MENLO PARK, Calif. — For nearly four years, Snapchat has been Facebook’s white whale.
The popular disappearing message startup rebuffed a $3 billion acquisition offer from Facebook in 2013. Snapchat’s service has since continued to grow rapidly by capturing the hearts — and thumbs — of the young audiences that advertisers love. Facebook has failed in several attempts at cloning Snapchat.
Now Instagram, the photo-sharing app owned by Facebook, is taking its own stab at Snapchat.
On Tuesday, Instagram introduced Instagram Stories, which lets people share photos and videos that have a lifespan of no more than 24 hours with friends who follow them. The service bears a striking resemblance — some might say it is a carbon copy — to Snapchat Stories.
The move could ignite a head-to-head battle between Instagram and Snapchat, which have long lurked in each other’s territories but have not faced off directly. Both are mobile apps that use primarily visual mediums. Both became popular first with young people. And both are now trying to improve their businesses by increasing digital advertising in formats such as Stories.
Kevin Systrom, co-founder and chief executive of Instagram, did not mention Snapchat by name in an interview about Instagram Stories, but he obliquely referred to “competitors” and acknowledged that “other companies deserve all the credit” for popularizing disappearing photos and videos. It has been an area of interest for Instagram for some time, he said.
Instagram Stories aims to lower the bar for sharing all types of photos and video — and not just the carefully planned and painstakingly touched-up photographs that are typical of the service, Systrom said.
“Our mission has always been to capture and share the world’s moments, not just the world’s most beautiful moments,” he said. “Stories will alleviate a ton of the pressure people have to post their absolute best stuff.”
A Snapchat spokeswoman declined to comment on Instagram’s move.
When Instagram began nearly six years ago as a photo-sharing app — the first photo shared on the service was a square, semi-blurry photo of a dog, poorly framed and with little evidence of retouching — it became a place for people to publicly store their pictures and memories. The app quickly gained traction, and, in 2012, Facebook said it would buy Instagram for $1 billion in cash and stock. Today, Instagram has more than 500 million users.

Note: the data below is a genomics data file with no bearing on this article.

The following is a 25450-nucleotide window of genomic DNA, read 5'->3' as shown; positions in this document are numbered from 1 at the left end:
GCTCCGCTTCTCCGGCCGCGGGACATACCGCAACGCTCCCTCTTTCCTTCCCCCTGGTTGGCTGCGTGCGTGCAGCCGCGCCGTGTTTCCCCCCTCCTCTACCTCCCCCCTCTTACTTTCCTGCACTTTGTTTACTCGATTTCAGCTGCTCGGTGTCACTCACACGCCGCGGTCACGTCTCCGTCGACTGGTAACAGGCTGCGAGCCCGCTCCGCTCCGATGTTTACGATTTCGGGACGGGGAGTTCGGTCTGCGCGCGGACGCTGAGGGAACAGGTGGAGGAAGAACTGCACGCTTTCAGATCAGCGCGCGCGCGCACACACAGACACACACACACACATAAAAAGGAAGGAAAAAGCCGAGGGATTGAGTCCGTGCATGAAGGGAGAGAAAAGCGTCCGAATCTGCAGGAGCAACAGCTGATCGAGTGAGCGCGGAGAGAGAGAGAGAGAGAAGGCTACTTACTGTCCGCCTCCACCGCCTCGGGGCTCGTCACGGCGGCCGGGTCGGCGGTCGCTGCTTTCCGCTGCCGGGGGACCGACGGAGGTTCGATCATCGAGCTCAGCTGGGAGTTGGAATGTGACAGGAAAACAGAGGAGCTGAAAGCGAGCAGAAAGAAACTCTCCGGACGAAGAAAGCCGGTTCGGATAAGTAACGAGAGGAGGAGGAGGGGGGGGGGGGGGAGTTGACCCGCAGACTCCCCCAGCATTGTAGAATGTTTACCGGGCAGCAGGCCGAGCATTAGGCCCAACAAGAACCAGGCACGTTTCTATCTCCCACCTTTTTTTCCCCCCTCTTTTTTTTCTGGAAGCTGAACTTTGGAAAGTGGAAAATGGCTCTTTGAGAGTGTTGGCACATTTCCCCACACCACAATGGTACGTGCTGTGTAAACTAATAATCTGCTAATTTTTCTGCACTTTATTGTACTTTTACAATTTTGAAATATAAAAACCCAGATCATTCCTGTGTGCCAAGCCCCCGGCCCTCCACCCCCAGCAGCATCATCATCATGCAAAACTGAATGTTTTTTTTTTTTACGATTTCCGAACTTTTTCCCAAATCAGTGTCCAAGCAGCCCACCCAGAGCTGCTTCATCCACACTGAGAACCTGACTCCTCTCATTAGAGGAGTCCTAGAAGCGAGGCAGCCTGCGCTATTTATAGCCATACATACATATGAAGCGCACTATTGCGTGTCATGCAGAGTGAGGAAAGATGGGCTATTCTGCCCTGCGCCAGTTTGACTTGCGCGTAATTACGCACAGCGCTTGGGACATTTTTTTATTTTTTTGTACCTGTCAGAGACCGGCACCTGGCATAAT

Snapchat — led by Evan Spiegel, who co-founded it while an undergraduate at Stanford University — started in 2011. The private messaging service, with its disappearing photos, was the opposite of the public nature of social media services like Instagram. Young audiences flocked to Snapchat precisely because an unflattering photo sent to a friend would last for mere seconds rather than a lifetime and would not show up for parents or a future employer to find.
As Snapchat has matured in recent years, with more than 150 million users who visit the app on a daily basis, it has become a foe to Facebook and Instagram. Snapchat, based in the Venice Beach neighborhood of Los Angeles, is now valued at around $19 billion and has released a number of advertising products.
Snapchat Stories, a departure from the company’s original direct messaging service, has been a hit for essentially acting as a 24-hour photo and video diary viewable only by those who follow the user.
Beyond that, Snapchat Stories also collects photos and videos users have contributed from a particular event — say the Teen Choice awards — and stitches them together to form a narrative. The result feels more like a television show than a social media post; companies can buy ads that are placed in stories.
The rivalry between Snapchat and Instagram was evident in a recent report from the investment banking firm Jefferies, which predicted Snapchat’s growth could detract from Instagram’s advertising momentum by as soon as the fourth quarter of this year.